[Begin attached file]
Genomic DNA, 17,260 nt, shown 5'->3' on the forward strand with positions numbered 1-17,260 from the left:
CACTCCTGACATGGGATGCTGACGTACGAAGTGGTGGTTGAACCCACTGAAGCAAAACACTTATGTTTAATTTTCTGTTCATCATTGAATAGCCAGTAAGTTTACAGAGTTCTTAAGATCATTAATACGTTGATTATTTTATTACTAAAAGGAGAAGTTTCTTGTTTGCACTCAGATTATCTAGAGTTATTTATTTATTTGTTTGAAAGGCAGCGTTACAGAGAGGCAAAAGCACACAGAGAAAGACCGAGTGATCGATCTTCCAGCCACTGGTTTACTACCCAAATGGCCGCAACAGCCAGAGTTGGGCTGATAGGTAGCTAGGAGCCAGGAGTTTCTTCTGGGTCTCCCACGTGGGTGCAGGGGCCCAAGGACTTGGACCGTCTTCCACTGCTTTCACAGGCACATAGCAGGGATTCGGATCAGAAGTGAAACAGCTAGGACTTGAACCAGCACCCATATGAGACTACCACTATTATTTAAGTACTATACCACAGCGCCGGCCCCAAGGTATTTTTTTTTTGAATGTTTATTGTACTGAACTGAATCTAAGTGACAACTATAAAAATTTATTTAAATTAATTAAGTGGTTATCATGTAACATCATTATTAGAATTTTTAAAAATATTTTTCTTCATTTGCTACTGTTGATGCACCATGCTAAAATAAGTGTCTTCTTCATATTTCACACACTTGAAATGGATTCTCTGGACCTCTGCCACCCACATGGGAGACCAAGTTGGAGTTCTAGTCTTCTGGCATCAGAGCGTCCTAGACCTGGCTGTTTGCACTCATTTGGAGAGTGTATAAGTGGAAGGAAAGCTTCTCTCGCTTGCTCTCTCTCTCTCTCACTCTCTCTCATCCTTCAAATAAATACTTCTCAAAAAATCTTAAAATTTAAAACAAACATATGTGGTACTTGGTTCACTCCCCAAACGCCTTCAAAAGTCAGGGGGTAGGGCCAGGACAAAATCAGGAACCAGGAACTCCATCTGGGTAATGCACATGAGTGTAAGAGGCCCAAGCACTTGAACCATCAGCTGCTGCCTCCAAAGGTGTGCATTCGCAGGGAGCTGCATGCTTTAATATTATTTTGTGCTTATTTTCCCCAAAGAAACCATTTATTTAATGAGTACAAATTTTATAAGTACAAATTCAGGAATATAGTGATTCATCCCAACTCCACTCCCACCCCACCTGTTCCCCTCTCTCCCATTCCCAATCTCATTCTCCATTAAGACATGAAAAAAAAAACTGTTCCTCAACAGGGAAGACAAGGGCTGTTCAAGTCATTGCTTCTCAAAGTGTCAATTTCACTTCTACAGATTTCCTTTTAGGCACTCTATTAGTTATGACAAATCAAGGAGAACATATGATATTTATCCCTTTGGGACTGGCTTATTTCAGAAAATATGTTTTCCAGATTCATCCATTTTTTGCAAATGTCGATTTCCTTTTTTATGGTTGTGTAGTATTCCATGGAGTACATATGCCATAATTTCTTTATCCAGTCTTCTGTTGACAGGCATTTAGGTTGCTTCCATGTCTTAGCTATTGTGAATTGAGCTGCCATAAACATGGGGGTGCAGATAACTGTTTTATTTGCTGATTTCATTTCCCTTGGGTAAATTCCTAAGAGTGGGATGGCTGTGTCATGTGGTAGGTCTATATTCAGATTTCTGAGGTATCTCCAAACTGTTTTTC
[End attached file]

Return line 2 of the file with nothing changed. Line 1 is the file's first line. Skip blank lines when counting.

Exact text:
CACTCCTGACATGGGATGCTGACGTACGAAGTGGTGGTTGAACCCACTGAAGCAAAACACTTATGTTTAATTTTCTGTTCATCATTGAATAGCCAGTAAGTTTACAGAGTTCTTAAGATCATTAATACGTTGATTATTTTATTACTAAAAGGAGAAGTTTCTTGTTTGCACTCAGATTATCTAGAGTTATTTATTTATTTGTTTGAAAGGCAGCGTTACAGAGAGGCAAAAGCACACAGAGAAAGACCGAGTGATCGATCTTCCAGCCACTGGTTTACTACCCAAATGGCCGCAACAGCCAGAGTTGGGCTGATAGGTAGCTAGGAGCCAGGAGTTTCTTCTGGGTCTCCCACGTGGGTGCAGGGGCCCAAGGACTTGGACCGTCTTCCACTGCTTTCACAGGCACATAGCAGGGATTCGGATCAGAAGTGAAACAGCTAGGACTTGAACCAGCACCCATATGAGACTACCACTATTATTTAAGTACTATACCACAGCGCCGGCCCCAAGGTATTTTTTTTTTGAATGTTTATTGTACTGAACTGAATCTAAGTGACAACTATAAAAATTTATTTAAATTAATTAAGTGGTTATCATGTAACATCATTATTAGAATTTTTAAAAATATTTTTCTTCATTTGCTACTGTTGATGCACCATGCTAAAATAAGTGTCTTCTTCATATTTCACACACTTGAAATGGATTCTCTGGACCTCTGCCACCCACATGGGAGACCAAGTTGGAGTTCTAGTCTTCTGGCATCAGAGCGTCCTAGACCTGGCTGTTTGCACTCATTTGGAGAGTGTATAAGTGGAAGGAAAGCTTCTCTCGCTTGCTCTCTCTCTCTCTCACTCTCTCTCATCCTTCAAATAAATACTTCTCAAAAAATCTTAAAATTTAAAACAAACATATGTGGTACTTGGTTCACTCCCCAAACGCCTTCAAAAGTCAGGGGGTAGGGCCAGGACAAAATCAGGAACCAGGAACTCCATCTGGGTAATGCACATGAGTGTAAGAGGCCCAAGCACTTGAACCATCAGCTGCTGCCTCCAAAGGTGTGCATTCGCAGGGAGCTGCATGCTTTAATATTATTTTGTGCTTATTTTCCCCAAAGAAACCATTTATTTAATGAGTACAAATTTTATAAGTACAAATTCAGGAATATAGTGATTCATCCCAACTCCACTCCCACCCCACCTGTTCCCCTCTCTCCCATTCCCAATCTCATTCTCCATTAAGACATGAAAAAAAAAACTGTTCCTCAACAGGGAAGACAAGGGCTGTTCAAGTCATTGCTTCTCAAAGTGTCAATTTCACTTCTACAGATTTCCTTTTAGGCACTCTATTAGTTATGACAAATCAAGGAGAACATATGATATTTATCCCTTTGGGACTGGCTTATTTCAGAAAATATGTTTTCCAGATTCATCCATTTTTTGCAAATGTCGATTTCCTTTTTTATGGTTGTGTAGTATTCCATGGAGTACATATGCCATAATTTCTTTATCCAGTCTTCTGTTGACAGGCATTTAGGTTGCTTCCATGTCTTAGCTATTGTGAATTGAGCTGCCATAAACATGGGGGTGCAGATAACTGTTTTATTTGCTGATTTCATTTCCCTTGGGTAAATTCCTAAGAGTGGGATGGCTGTGTCATGTGGTAGGTCTATATTCAGATTTCTGAGGTATCTCCAAACTGTTTTTC